Where are the heroes?

Leadership and discipline inspire new talent

Kerry Knudsen

I HAD A GREAT CALL last week from Gary Stark, an old-timer in the industry and a long-time design teacher in multiple schools. Thanks, Gary, for the lovely compliments to Coverings and the team. As the conversation wandered, Stark said something really interesting. He said our design colleges have lost their courage and we have lost our heroes. He granted that there are still a few Canadian role models in the arts in the States, but we have walked away from our leadership role.

We hear a lot about heroes, mentors and role models in our professional- improvement seminars, but have we lost track of what that means? It’s worth a thought.

For example, is a mentor somebody that can get you a job — any job — by filling out the right forms and talking to the right person? If so, does that same definition make the mentor a hero? Not in my book. To me, a hero or a mentor or a role model should relate directly back to quality. There is an old book laying around that delves deeply into quality and its meaning: Zen and the Art of Motorcycle Maintenance: An Inquiry Into Values, by Robert Persig. I think it’s a fantastic read, and I don’t even own a motorcycle.

They say when the teacher is ready, the student will appear. Assuming we have some heroes in the industry, some high-quality/high-value successes with a desire to pass on what they know, where should we look for the apprentices? I mean, is it really a fact that we have no heroes?

In this issue’s CFCRA column, Lee Senter takes a look at the vacant landscape of installer-applicants. Chris Maskell looks at training, as well, in his NFCA column, and Contributing Editor Mike Edwards cites them both in this issue’s training feature. It’s not as if people are not looking for applicants and workers. Edwards reports one of his sources came by his skills in part by, “apprenticing to a pair of German master tile-installers.” When was the last time you heard of an applicant looking for a master? Cheque? Yup. Vacation? Yup. Flex hours? Yup. A hard drive to master a hard skill? Not so much. The wisdom of the ages says that idle hands are Satan’s workshop. I wonder if the ancients waited for others to pay off their student loans.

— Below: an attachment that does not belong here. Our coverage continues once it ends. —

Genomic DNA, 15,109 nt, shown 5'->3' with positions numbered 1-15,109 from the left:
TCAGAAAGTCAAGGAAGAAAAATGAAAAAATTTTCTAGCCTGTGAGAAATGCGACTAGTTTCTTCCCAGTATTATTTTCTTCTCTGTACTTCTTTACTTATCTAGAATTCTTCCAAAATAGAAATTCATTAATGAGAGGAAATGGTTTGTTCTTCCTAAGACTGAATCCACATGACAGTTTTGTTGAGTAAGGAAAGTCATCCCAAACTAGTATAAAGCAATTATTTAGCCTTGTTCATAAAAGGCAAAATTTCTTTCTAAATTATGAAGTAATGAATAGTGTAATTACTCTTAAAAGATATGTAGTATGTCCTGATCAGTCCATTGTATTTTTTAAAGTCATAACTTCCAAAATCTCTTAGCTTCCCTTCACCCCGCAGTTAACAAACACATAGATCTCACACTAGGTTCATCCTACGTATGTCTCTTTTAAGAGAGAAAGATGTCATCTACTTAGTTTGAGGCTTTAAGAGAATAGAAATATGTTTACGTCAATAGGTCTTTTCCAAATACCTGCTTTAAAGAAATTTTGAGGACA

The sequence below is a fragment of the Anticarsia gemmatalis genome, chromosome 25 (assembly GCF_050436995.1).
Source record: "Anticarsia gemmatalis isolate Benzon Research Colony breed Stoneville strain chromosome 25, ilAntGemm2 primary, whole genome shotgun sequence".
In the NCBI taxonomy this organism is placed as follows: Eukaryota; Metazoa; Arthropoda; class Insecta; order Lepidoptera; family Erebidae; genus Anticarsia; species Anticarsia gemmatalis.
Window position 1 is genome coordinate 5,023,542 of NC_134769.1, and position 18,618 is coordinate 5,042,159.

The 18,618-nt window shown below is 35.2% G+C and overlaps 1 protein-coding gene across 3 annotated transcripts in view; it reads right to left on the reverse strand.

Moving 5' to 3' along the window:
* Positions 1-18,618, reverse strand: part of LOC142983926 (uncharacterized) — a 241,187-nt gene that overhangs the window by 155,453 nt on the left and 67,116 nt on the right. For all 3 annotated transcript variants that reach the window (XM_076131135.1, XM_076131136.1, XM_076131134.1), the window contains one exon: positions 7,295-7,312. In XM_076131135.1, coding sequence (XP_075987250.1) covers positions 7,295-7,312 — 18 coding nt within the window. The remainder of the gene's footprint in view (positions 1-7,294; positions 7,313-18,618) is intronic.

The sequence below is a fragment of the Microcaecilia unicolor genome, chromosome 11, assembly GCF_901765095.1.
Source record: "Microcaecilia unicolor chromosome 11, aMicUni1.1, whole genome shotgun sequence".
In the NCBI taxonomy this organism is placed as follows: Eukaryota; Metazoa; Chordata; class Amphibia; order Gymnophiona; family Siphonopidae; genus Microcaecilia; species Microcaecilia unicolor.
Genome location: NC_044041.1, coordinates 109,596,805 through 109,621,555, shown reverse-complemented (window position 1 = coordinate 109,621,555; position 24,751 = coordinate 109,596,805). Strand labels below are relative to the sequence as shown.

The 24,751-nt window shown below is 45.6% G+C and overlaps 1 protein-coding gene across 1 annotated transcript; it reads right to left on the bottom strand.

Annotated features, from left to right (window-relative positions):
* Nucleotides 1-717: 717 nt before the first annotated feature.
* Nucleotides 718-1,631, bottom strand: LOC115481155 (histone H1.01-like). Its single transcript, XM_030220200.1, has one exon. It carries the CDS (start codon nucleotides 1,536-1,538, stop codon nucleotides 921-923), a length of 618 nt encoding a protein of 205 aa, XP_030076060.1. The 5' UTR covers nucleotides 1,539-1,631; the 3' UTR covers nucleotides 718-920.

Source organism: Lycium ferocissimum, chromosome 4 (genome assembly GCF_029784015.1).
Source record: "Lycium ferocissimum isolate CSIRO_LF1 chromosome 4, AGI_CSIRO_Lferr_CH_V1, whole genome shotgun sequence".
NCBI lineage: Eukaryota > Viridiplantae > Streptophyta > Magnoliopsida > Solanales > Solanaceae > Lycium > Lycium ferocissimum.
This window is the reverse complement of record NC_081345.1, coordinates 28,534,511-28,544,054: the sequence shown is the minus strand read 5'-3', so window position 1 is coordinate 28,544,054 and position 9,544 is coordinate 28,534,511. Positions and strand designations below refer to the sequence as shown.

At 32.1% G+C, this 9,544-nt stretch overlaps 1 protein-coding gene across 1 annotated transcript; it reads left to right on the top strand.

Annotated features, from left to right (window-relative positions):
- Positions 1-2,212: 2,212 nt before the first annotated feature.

I am fond of repeating a story of an applicant I had for a sales job here at W.I. Media. This young fellow assured me (by e-mail) that he was the be-all and end-all of sales, that he could rake in the orders with one hand tied behind his back. “The only condition,” he said, “is that I need a guarantee of $70k a year.” “That is no problem,” I replied. Anybody that sells for W.I. Media should be able to make $70k easy. However, since you want a guarantee, it’s only fair that if I guarantee you $70k in salaries and bonuses, you should be able to guarantee me $500,000 in sales.”

Clearly, he did not see me as a hero. I never heard from him again. Is there anything to be done? I think so, but it will take organization and action. We have an opportunity. The pendulum of low-cost/low-quality dumping from Asia is starting to swing back. Too many people have been harmed too many ways, and the lowest-cost-wins formula has weakened. This provides a chance to affect change.

I think some of our kids’ heroes in the arts tell them the wrong stuff, and I think they should stop. Those of us working our way through society, business and the economy have had our expectations forged to comply with reality.

I think waiting for somebody else to meet our expectations before we go to work is the wrong thing. To get through my apprenticeship, I worked as a fence builder, a flooring installer, a shingler, a hide cutter in an abattoir, a welfare worker and who-knows-what-all. And I make more than $70k per year. But I didn’t start there and didn’t expect to. My mentors wouldn’t let me.

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